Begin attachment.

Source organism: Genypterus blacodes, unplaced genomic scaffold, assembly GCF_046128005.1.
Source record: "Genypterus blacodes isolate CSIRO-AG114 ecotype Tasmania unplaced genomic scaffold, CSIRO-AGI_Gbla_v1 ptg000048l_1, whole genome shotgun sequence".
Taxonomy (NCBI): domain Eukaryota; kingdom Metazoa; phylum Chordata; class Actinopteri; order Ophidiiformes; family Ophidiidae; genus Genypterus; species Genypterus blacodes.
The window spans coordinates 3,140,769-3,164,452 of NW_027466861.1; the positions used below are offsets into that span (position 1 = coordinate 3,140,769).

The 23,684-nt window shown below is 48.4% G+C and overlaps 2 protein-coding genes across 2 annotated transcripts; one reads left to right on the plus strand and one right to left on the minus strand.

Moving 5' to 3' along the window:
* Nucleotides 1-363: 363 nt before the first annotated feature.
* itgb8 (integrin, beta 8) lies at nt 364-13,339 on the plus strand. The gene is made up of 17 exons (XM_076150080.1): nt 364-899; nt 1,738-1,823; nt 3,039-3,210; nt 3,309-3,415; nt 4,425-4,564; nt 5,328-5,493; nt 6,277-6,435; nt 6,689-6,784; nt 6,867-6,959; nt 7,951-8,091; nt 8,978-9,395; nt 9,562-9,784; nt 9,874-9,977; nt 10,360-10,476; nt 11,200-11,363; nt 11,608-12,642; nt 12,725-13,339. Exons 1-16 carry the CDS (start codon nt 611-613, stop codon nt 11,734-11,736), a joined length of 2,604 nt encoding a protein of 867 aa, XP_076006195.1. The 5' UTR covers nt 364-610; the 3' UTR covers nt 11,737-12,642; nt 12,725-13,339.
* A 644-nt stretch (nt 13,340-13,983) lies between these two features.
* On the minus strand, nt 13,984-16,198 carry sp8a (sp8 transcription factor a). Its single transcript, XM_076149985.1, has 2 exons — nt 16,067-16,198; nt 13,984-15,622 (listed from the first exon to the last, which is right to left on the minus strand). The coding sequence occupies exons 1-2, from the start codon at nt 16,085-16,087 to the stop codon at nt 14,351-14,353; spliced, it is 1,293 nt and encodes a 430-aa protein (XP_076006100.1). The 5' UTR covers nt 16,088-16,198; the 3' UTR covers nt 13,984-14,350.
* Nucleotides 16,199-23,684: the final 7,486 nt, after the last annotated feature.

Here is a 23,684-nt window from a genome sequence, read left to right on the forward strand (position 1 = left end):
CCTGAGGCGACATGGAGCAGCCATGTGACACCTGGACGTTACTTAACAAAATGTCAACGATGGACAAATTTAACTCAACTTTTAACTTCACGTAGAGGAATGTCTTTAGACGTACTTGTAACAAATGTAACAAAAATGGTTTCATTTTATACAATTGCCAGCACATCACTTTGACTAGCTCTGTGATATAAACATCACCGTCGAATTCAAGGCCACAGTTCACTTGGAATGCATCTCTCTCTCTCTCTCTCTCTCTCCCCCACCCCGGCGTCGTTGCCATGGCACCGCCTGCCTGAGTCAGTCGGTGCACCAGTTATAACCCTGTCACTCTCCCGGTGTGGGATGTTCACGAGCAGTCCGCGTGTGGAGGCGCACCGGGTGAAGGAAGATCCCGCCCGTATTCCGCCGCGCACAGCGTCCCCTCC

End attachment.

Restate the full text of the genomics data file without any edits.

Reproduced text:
Source organism: Genypterus blacodes, unplaced genomic scaffold, assembly GCF_046128005.1.
Source record: "Genypterus blacodes isolate CSIRO-AG114 ecotype Tasmania unplaced genomic scaffold, CSIRO-AGI_Gbla_v1 ptg000048l_1, whole genome shotgun sequence".
Taxonomy (NCBI): domain Eukaryota; kingdom Metazoa; phylum Chordata; class Actinopteri; order Ophidiiformes; family Ophidiidae; genus Genypterus; species Genypterus blacodes.
The window spans coordinates 3,140,769-3,164,452 of NW_027466861.1; the positions used below are offsets into that span (position 1 = coordinate 3,140,769).

The 23,684-nt window shown below is 48.4% G+C and overlaps 2 protein-coding genes across 2 annotated transcripts; one reads left to right on the plus strand and one right to left on the minus strand.

Moving 5' to 3' along the window:
* Nucleotides 1-363: 363 nt before the first annotated feature.
* itgb8 (integrin, beta 8) lies at nt 364-13,339 on the plus strand. The gene is made up of 17 exons (XM_076150080.1): nt 364-899; nt 1,738-1,823; nt 3,039-3,210; nt 3,309-3,415; nt 4,425-4,564; nt 5,328-5,493; nt 6,277-6,435; nt 6,689-6,784; nt 6,867-6,959; nt 7,951-8,091; nt 8,978-9,395; nt 9,562-9,784; nt 9,874-9,977; nt 10,360-10,476; nt 11,200-11,363; nt 11,608-12,642; nt 12,725-13,339. Exons 1-16 carry the CDS (start codon nt 611-613, stop codon nt 11,734-11,736), a joined length of 2,604 nt encoding a protein of 867 aa, XP_076006195.1. The 5' UTR covers nt 364-610; the 3' UTR covers nt 11,737-12,642; nt 12,725-13,339.
* A 644-nt stretch (nt 13,340-13,983) lies between these two features.
* On the minus strand, nt 13,984-16,198 carry sp8a (sp8 transcription factor a). Its single transcript, XM_076149985.1, has 2 exons — nt 16,067-16,198; nt 13,984-15,622 (listed from the first exon to the last, which is right to left on the minus strand). The coding sequence occupies exons 1-2, from the start codon at nt 16,085-16,087 to the stop codon at nt 14,351-14,353; spliced, it is 1,293 nt and encodes a 430-aa protein (XP_076006100.1). The 5' UTR covers nt 16,088-16,198; the 3' UTR covers nt 13,984-14,350.
* Nucleotides 16,199-23,684: the final 7,486 nt, after the last annotated feature.

Here is a 23,684-nt window from a genome sequence, read left to right on the forward strand (position 1 = left end):
CCTGAGGCGACATGGAGCAGCCATGTGACACCTGGACGTTACTTAACAAAATGTCAACGATGGACAAATTTAACTCAACTTTTAACTTCACGTAGAGGAATGTCTTTAGACGTACTTGTAACAAATGTAACAAAAATGGTTTCATTTTATACAATTGCCAGCACATCACTTTGACTAGCTCTGTGATATAAACATCACCGTCGAATTCAAGGCCACAGTTCACTTGGAATGCATCTCTCTCTCTCTCTCTCTCTCTCCCCCACCCCGGCGTCGTTGCCATGGCACCGCCTGCCTGAGTCAGTCGGTGCACCAGTTATAACCCTGTCACTCTCCCGGTGTGGGATGTTCACGAGCAGTCCGCGTGTGGAGGCGCACCGGGTGAAGGAAGATCCCGCCCGTATTCCGCCGCGCACAGCGTCCCCTCC